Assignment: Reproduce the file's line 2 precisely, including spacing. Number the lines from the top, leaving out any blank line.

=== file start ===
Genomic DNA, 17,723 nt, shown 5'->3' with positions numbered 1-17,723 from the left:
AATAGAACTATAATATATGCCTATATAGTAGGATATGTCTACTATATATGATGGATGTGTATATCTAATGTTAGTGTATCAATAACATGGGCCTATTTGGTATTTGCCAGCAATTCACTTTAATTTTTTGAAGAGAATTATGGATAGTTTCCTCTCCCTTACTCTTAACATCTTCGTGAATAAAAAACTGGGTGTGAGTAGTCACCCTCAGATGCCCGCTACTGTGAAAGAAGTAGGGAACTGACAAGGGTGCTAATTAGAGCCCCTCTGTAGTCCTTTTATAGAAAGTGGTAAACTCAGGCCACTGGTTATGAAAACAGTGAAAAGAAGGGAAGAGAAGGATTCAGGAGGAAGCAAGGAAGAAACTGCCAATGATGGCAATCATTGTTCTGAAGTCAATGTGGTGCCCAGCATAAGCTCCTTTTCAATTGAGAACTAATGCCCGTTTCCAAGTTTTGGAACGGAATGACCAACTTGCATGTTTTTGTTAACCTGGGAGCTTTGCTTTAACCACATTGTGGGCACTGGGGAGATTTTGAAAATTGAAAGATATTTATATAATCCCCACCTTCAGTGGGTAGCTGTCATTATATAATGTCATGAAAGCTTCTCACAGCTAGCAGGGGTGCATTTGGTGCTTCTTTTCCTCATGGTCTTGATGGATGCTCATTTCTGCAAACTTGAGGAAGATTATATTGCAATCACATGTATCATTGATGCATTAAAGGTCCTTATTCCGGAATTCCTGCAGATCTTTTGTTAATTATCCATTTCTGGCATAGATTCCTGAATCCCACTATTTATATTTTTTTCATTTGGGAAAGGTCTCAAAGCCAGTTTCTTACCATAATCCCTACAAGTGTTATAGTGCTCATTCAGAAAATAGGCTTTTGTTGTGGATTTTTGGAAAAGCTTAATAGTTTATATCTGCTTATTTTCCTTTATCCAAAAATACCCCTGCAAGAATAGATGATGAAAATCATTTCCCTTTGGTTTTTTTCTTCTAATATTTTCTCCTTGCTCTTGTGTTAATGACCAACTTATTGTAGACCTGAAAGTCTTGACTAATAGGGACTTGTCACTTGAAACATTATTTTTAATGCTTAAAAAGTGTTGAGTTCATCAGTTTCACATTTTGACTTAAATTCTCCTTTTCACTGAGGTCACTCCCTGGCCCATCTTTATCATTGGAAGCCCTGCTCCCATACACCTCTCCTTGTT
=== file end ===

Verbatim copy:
AATAGAACTATAATATATGCCTATATAGTAGGATATGTCTACTATATATGATGGATGTGTATATCTAATGTTAGTGTATCAATAACATGGGCCTATTTGGTATTTGCCAGCAATTCACTTTAATTTTTTGAAGAGAATTATGGATAGTTTCCTCTCCCTTACTCTTAACATCTTCGTGAATAAAAAACTGGGTGTGAGTAGTCACCCTCAGATGCCCGCTACTGTGAAAGAAGTAGGGAACTGACAAGGGTGCTAATTAGAGCCCCTCTGTAGTCCTTTTATAGAAAGTGGTAAACTCAGGCCACTGGTTATGAAAACAGTGAAAAGAAGGGAAGAGAAGGATTCAGGAGGAAGCAAGGAAGAAACTGCCAATGATGGCAATCATTGTTCTGAAGTCAATGTGGTGCCCAGCATAAGCTCCTTTTCAATTGAGAACTAATGCCCGTTTCCAAGTTTTGGAACGGAATGACCAACTTGCATGTTTTTGTTAACCTGGGAGCTTTGCTTTAACCACATTGTGGGCACTGGGGAGATTTTGAAAATTGAAAGATATTTATATAATCCCCACCTTCAGTGGGTAGCTGTCATTATATAATGTCATGAAAGCTTCTCACAGCTAGCAGGGGTGCATTTGGTGCTTCTTTTCCTCATGGTCTTGATGGATGCTCATTTCTGCAAACTTGAGGAAGATTATATTGCAATCACATGTATCATTGATGCATTAAAGGTCCTTATTCCGGAATTCCTGCAGATCTTTTGTTAATTATCCATTTCTGGCATAGATTCCTGAATCCCACTATTTATATTTTTTTCATTTGGGAAAGGTCTCAAAGCCAGTTTCTTACCATAATCCCTACAAGTGTTATAGTGCTCATTCAGAAAATAGGCTTTTGTTGTGGATTTTTGGAAAAGCTTAATAGTTTATATCTGCTTATTTTCCTTTATCCAAAAATACCCCTGCAAGAATAGATGATGAAAATCATTTCCCTTTGGTTTTTTTCTTCTAATATTTTCTCCTTGCTCTTGTGTTAATGACCAACTTATTGTAGACCTGAAAGTCTTGACTAATAGGGACTTGTCACTTGAAACATTATTTTTAATGCTTAAAAAGTGTTGAGTTCATCAGTTTCACATTTTGACTTAAATTCTCCTTTTCACTGAGGTCACTCCCTGGCCCATCTTTATCATTGGAAGCCCTGCTCCCATACACCTCTCCTTGTT